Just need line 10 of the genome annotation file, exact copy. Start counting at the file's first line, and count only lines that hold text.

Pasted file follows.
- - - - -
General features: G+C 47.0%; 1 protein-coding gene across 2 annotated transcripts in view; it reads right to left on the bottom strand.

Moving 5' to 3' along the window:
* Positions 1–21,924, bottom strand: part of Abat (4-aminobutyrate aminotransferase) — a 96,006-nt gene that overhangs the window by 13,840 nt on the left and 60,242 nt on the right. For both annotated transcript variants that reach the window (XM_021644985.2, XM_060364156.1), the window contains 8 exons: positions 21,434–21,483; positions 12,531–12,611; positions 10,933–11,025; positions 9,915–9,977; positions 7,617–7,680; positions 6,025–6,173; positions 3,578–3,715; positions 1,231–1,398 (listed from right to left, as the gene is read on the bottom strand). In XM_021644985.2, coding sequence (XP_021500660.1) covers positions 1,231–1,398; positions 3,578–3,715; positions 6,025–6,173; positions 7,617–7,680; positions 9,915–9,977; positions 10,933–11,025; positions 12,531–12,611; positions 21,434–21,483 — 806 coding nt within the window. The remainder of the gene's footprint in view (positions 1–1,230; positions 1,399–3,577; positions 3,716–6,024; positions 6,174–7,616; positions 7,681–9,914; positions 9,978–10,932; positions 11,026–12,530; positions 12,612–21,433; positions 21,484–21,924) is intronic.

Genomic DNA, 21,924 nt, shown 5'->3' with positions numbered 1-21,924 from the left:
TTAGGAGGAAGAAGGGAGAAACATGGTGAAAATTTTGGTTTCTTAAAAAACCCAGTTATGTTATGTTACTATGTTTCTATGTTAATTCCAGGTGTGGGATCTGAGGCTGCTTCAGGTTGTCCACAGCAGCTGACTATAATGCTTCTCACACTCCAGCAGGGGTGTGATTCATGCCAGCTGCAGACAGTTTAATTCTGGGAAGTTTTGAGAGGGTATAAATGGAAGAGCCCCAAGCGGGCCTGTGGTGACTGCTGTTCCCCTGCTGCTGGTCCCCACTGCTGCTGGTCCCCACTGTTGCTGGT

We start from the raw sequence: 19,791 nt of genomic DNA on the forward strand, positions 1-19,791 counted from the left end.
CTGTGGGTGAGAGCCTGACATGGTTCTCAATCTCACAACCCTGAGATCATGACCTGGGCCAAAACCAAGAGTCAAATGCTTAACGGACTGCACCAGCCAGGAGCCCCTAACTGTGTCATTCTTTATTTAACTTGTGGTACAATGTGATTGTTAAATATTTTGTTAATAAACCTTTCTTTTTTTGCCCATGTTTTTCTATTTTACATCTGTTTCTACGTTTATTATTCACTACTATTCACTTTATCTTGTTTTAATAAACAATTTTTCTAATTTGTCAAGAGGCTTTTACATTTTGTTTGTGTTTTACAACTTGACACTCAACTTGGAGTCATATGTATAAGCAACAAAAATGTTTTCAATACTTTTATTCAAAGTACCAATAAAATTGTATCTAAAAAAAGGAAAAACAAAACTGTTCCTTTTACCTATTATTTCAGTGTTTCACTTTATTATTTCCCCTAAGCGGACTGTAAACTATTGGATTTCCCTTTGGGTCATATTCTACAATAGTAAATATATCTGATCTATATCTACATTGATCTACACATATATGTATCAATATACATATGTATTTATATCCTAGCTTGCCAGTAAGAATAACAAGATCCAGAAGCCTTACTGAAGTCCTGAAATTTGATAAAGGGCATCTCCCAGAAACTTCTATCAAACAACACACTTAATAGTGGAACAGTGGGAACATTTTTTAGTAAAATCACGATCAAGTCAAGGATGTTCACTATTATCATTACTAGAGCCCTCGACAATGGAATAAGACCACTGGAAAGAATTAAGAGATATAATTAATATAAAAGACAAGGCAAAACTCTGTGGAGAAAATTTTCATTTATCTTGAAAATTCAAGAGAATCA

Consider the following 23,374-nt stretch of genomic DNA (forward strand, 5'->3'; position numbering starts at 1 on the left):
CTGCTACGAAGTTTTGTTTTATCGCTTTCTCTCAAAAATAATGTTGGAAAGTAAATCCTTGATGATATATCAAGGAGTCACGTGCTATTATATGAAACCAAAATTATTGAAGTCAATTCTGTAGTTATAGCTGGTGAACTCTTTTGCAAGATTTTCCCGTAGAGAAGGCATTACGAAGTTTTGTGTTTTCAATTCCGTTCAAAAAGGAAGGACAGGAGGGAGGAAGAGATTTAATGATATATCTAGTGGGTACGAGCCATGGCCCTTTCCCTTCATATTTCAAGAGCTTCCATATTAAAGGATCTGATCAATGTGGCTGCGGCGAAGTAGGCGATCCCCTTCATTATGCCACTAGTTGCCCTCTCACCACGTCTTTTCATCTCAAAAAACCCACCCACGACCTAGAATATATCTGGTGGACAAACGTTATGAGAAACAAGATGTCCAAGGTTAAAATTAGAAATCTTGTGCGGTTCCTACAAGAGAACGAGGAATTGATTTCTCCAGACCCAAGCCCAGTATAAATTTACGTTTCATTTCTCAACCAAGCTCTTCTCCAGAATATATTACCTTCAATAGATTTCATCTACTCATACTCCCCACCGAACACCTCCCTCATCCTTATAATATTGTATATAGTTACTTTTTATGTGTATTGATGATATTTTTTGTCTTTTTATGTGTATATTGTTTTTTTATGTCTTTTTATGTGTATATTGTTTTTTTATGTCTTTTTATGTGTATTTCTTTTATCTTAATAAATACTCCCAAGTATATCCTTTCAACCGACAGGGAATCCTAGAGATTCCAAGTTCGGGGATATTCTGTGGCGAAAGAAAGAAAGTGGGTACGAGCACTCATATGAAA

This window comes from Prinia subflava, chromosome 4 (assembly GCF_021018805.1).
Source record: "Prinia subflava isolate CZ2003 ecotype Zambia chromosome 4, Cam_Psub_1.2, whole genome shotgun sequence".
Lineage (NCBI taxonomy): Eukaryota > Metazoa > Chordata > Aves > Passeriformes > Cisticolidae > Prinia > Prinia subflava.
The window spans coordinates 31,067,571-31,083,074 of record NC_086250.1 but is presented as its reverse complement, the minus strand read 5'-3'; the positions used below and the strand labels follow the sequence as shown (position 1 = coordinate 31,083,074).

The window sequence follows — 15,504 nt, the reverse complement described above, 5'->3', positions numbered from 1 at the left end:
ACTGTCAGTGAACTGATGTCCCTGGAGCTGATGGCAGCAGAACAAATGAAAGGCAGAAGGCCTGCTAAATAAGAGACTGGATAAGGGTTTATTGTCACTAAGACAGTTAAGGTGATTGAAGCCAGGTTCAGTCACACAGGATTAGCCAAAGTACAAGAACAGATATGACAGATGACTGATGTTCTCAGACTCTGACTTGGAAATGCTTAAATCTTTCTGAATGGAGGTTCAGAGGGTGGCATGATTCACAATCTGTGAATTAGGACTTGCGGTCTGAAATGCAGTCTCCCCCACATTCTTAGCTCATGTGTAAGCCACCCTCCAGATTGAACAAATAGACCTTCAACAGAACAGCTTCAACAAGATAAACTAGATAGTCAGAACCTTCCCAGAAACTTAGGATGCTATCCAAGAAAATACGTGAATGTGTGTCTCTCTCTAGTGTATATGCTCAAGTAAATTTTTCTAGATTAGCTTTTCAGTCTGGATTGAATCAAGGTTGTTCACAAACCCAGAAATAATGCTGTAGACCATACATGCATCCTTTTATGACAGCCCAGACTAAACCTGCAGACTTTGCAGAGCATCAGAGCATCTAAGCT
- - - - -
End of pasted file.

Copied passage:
This window comes from Prinia subflava, chromosome 4 (assembly GCF_021018805.1).